Microloans continue to contribute to the growth and expansion of Main Street businesses (also known as microenterprises). Gone are the days when obtaining capital was nearly impossible to do for microenterprises, especially those owned and operated by minorities, low income and/or sub prime borrowers. Microloans specifically exist to serve that market of small business owners. If you’re having a hard time acquiring other forms of capital (such as unsecured business loans or lines of credit), microloans may be an option better suited for you. According to the most recent U.S. Microenterprise Census Highlights:
- 357,958 individuals were assisted by microenterprise development organizations and 58,060 were approved for microloans up to $50,000 in 2013.
- Approximately 361.7 million in microloans were dispersed in 2013.
- The number of individuals assisted by microenterprise development organizations increased by 9% from 2012 to 2013.
- 51% of business owners served were Hispanic, 26% were White/Caucasian, 16% were Black/African American, 3% were Asian/Pacific Islander, 1% were Native American, another 1% were Mixed Race, and the final 1% fell under the category of “other”.
Why This is Important for Main Street Businesses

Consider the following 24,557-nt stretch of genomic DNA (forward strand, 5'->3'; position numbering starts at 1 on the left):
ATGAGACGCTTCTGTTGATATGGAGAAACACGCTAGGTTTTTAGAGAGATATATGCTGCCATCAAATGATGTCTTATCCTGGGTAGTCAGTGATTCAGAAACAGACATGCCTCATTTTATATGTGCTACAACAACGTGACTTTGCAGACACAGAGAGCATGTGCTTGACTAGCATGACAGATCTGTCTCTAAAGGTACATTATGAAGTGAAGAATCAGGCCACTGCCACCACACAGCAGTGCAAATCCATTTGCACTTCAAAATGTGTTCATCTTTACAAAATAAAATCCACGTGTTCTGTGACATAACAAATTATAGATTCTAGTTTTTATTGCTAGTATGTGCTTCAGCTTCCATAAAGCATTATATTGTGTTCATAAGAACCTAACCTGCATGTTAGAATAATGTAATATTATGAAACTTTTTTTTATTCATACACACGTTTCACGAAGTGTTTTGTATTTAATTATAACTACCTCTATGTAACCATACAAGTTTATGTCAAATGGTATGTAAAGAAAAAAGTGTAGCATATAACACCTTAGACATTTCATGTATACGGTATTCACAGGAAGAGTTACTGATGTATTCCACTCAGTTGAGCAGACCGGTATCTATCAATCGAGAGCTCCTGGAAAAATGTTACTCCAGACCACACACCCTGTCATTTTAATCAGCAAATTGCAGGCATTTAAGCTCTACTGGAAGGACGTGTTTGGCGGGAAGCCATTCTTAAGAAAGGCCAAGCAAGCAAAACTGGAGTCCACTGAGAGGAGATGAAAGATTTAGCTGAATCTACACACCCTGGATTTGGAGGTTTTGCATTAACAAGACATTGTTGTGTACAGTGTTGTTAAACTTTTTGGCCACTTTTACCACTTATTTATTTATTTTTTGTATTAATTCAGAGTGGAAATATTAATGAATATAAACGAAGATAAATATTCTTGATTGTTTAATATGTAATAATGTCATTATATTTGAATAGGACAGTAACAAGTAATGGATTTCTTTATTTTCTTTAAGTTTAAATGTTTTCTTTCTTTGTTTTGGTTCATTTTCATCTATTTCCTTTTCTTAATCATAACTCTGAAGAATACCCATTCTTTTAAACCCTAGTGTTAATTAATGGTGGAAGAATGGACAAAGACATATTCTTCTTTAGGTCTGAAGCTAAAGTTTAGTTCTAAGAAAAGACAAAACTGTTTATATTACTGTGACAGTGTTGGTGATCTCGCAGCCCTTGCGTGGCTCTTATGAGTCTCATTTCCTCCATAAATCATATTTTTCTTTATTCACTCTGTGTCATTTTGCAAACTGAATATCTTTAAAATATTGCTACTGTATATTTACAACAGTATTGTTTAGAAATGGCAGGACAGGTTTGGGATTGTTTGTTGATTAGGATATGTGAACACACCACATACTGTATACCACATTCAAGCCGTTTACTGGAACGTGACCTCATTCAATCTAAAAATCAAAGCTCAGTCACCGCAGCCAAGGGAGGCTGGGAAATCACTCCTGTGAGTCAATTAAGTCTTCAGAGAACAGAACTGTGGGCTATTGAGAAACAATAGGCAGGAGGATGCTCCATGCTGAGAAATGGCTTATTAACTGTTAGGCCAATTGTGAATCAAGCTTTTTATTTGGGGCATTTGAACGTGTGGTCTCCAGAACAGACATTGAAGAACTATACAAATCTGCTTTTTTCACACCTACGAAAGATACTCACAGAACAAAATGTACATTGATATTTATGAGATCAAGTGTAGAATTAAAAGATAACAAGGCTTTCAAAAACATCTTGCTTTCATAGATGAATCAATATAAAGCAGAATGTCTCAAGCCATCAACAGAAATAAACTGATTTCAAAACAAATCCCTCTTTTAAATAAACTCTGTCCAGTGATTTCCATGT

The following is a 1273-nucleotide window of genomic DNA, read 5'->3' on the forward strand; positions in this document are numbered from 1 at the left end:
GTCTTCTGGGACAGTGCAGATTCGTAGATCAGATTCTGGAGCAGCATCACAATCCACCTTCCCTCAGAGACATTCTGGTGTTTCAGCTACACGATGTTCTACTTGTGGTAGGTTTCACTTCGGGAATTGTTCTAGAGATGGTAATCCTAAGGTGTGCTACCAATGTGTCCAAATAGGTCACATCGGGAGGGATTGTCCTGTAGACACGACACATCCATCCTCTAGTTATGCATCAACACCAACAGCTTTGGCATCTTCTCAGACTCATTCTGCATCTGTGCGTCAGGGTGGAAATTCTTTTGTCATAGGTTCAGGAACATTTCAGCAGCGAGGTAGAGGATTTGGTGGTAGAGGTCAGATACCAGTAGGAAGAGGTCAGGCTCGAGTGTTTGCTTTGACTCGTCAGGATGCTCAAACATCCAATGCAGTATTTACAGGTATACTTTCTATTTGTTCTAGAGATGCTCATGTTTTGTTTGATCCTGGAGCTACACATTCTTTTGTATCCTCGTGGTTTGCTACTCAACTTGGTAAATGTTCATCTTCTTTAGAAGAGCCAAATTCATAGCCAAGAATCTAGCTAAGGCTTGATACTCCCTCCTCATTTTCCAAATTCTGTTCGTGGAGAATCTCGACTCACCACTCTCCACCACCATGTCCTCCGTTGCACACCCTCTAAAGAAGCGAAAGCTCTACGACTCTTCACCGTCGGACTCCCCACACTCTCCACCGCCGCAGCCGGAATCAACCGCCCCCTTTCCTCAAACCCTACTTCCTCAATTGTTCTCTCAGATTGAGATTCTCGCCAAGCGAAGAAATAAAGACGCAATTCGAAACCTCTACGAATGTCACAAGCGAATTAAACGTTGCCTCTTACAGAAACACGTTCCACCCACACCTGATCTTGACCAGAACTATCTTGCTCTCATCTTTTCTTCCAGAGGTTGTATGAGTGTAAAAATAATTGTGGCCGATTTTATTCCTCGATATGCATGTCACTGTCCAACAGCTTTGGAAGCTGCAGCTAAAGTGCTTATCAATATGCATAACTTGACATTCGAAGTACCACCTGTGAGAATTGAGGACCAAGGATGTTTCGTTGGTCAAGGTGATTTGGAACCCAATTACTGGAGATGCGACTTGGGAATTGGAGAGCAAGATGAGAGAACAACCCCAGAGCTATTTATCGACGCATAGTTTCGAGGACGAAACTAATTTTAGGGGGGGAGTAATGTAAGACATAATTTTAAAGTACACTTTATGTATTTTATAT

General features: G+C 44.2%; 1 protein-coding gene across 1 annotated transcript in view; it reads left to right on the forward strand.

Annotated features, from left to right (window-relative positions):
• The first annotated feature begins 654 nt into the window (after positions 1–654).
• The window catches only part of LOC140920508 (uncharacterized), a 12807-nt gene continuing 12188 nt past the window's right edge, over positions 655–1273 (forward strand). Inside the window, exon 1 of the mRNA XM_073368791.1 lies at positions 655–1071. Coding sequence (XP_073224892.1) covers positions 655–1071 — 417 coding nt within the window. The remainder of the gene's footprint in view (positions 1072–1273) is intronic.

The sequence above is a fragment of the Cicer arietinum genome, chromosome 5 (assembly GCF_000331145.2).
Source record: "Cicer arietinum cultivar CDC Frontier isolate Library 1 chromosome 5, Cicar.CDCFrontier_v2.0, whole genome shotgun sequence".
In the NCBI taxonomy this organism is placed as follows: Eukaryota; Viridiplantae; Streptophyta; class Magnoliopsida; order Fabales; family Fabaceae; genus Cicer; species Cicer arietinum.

Main Street businesses are the smallest businesses in the United States, (i.e. the microenterprises). They consist of the mom and pop shops and local retail stores (etc) that employ the most people in our local communities. Providing the necessary resources to the owners of these businesses is the key to the continued growth and sustainability of our local economies. Unfortunately, not all Main Street business owners have the best credit, which can get in the way of you qualifying for traditional types of financing such as unsecured business loans and lines of credit. That’s where microloans come in. Microloan programs give Main Street business owners, with less than perfect credit, the opportunity to acquire capital (when all else fails).
What to Do if You’re a Main Street Business Owner in Need of Help
If your own a Main Street business/microenterprise, and you’re in need of help, I suggest you connect with your local SBA district office so they can point you in the right direction. They will most likely give you the contact information for your local microenterprise development organization. These organizations offer the following services to help you grow and sustain your small business:
- Technical Assistance – Business plan development and loan package assembly and submission to microfinancing institutions (such as Accion).
- Microloan Financing – Loans up to $50,000 or more (depending on your personal credit history — lower credit scores are often accepted).
- Workshops & Courses – These may cover how to start and grow your business and/or build your personal or business credit history.